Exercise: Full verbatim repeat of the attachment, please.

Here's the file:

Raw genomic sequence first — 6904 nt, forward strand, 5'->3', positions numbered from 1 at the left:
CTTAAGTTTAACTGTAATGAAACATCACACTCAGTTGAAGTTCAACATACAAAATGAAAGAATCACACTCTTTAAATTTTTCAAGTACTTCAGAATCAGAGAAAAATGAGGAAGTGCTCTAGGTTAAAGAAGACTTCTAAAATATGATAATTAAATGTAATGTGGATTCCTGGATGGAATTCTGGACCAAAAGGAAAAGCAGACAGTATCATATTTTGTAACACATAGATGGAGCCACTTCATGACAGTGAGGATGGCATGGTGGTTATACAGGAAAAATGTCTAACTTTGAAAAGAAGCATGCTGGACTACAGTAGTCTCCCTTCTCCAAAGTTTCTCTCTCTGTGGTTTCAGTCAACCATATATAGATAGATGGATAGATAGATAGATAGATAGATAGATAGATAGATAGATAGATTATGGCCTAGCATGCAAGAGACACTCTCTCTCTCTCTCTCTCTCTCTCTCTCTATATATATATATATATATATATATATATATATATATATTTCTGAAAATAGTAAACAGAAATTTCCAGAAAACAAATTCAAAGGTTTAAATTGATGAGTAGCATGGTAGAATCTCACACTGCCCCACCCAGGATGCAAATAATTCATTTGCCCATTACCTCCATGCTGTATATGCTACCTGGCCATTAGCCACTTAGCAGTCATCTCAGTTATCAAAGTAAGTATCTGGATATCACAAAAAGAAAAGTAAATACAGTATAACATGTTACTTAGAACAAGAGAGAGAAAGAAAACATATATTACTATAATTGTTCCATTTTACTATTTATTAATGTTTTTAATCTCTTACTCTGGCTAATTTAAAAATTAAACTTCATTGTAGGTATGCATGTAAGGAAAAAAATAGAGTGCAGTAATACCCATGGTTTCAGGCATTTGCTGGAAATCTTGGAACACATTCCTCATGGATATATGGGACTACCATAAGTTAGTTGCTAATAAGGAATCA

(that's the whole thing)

Raw genomic sequence first — 6904 nt, forward strand, 5'->3', positions numbered from 1 at the left:
CTTAAGTTTAACTGTAATGAAACATCACACTCAGTTGAAGTTCAACATACAAAATGAAAGAATCACACTCTTTAAATTTTTCAAGTACTTCAGAATCAGAGAAAAATGAGGAAGTGCTCTAGGTTAAAGAAGACTTCTAAAATATGATAATTAAATGTAATGTGGATTCCTGGATGGAATTCTGGACCAAAAGGAAAAGCAGACAGTATCATATTTTGTAACACATAGATGGAGCCACTTCATGACAGTGAGGATGGCATGGTGGTTATACAGGAAAAATGTCTAACTTTGAAAAGAAGCATGCTGGACTACAGTAGTCTCCCTTCTCCAAAGTTTCTCTCTCTGTGGTTTCAGTCAACCATATATAGATAGATGGATAGATAGATAGATAGATAGATAGATAGATAGATAGATAGATTATGGCCTAGCATGCAAGAGACACTCTCTCTCTCTCTCTCTCTCTCTCTCTCTATATATATATATATATATATATATATATATATATATATTTCTGAAAATAGTAAACAGAAATTTCCAGAAAACAAATTCAAAGGTTTAAATTGATGAGTAGCATGGTAGAATCTCACACTGCCCCACCCAGGATGCAAATAATTCATTTGCCCATTACCTCCATGCTGTATATGCTACCTGGCCATTAGCCACTTAGCAGTCATCTCAGTTATCAAAGTAAGTATCTGGATATCACAAAAAGAAAAGTAAATACAGTATAACATGTTACTTAGAACAAGAGAGAGAAAGAAAACATATATTACTATAATTGTTCCATTTTACTATTTATTAATGTTTTTAATCTCTTACTCTGGCTAATTTAAAAATTAAACTTCATTGTAGGTATGCATGTAAGGAAAAAAATAGAGTGCAGTAATACCCATGGTTTCAGGCATTTGCTGGAAATCTTGGAACACATTCCTCATGGATATATGGGACTACCATAAGTTAGTTGCTAATAAGGAATCA